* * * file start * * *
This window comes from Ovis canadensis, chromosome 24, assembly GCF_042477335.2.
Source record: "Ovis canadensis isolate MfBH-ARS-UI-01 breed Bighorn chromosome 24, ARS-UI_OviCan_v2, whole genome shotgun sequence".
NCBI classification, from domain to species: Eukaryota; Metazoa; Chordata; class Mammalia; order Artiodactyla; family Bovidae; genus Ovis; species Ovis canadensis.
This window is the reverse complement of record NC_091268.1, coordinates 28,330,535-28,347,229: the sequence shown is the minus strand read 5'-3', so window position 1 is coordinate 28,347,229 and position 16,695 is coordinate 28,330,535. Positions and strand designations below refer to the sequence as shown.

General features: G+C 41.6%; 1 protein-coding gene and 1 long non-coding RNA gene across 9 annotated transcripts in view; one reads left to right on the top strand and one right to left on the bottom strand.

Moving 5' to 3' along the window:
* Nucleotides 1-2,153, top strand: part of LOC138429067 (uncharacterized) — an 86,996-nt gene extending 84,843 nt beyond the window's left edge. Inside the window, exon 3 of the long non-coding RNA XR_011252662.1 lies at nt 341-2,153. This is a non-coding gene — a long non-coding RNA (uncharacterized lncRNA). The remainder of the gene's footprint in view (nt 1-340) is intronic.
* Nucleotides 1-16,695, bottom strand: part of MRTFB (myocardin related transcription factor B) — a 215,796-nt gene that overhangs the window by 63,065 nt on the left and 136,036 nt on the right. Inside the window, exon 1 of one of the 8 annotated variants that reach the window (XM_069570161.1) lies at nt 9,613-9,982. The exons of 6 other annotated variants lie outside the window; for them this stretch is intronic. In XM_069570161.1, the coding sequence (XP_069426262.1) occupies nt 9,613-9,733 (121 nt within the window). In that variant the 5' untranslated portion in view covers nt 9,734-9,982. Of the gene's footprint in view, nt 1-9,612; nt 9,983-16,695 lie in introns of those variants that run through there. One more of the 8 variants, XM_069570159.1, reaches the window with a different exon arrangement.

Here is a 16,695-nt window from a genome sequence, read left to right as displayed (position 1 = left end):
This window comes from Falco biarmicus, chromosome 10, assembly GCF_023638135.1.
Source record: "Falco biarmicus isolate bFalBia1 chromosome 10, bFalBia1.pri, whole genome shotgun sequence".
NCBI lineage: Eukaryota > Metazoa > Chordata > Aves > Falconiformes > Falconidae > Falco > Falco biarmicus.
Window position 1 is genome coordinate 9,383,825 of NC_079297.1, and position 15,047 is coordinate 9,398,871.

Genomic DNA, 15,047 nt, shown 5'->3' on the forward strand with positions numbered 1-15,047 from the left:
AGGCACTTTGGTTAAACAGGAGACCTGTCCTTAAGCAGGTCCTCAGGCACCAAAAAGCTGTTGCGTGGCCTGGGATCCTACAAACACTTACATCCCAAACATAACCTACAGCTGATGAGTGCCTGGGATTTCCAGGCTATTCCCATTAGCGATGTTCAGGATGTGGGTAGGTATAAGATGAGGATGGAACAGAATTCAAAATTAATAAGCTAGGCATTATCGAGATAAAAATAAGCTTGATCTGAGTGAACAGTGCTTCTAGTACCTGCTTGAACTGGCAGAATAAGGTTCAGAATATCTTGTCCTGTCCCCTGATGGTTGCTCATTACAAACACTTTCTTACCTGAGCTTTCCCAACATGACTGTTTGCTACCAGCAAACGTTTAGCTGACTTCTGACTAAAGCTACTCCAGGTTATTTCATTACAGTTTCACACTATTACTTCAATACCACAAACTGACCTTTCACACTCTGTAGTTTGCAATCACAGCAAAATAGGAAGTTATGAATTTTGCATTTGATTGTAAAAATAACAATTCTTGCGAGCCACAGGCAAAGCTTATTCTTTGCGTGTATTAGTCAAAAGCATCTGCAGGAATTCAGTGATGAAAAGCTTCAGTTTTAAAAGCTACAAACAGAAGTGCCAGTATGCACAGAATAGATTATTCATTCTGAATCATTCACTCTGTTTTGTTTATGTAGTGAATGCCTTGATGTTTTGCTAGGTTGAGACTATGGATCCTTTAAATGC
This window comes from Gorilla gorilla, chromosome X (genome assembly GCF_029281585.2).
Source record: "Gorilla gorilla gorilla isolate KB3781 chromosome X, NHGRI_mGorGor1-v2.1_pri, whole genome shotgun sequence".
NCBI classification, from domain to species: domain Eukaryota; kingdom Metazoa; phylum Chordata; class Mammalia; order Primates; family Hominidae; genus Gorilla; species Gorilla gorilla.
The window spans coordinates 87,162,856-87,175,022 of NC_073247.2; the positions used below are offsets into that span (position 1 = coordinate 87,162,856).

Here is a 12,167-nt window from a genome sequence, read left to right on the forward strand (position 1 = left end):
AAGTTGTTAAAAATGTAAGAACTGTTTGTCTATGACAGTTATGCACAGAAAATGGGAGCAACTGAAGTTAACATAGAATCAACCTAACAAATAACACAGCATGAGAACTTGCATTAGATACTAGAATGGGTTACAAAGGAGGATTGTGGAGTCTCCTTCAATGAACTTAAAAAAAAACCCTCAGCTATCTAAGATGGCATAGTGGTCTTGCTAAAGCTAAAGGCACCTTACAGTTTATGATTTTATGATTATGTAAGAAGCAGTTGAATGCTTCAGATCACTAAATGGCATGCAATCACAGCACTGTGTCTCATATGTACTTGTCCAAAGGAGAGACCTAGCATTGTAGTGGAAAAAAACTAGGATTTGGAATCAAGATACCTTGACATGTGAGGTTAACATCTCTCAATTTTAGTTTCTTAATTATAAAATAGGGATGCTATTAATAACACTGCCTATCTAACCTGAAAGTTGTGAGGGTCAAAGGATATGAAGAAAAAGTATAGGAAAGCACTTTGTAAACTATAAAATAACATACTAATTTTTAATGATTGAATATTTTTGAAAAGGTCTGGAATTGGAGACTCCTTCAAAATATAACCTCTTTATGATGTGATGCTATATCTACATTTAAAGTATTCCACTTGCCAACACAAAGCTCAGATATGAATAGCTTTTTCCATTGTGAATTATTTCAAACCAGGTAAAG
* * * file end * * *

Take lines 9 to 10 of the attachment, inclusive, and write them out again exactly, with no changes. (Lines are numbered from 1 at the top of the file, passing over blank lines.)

Here is a 16,695-nt window from a genome sequence, read left to right as displayed (position 1 = left end):
This window comes from Falco biarmicus, chromosome 10, assembly GCF_023638135.1.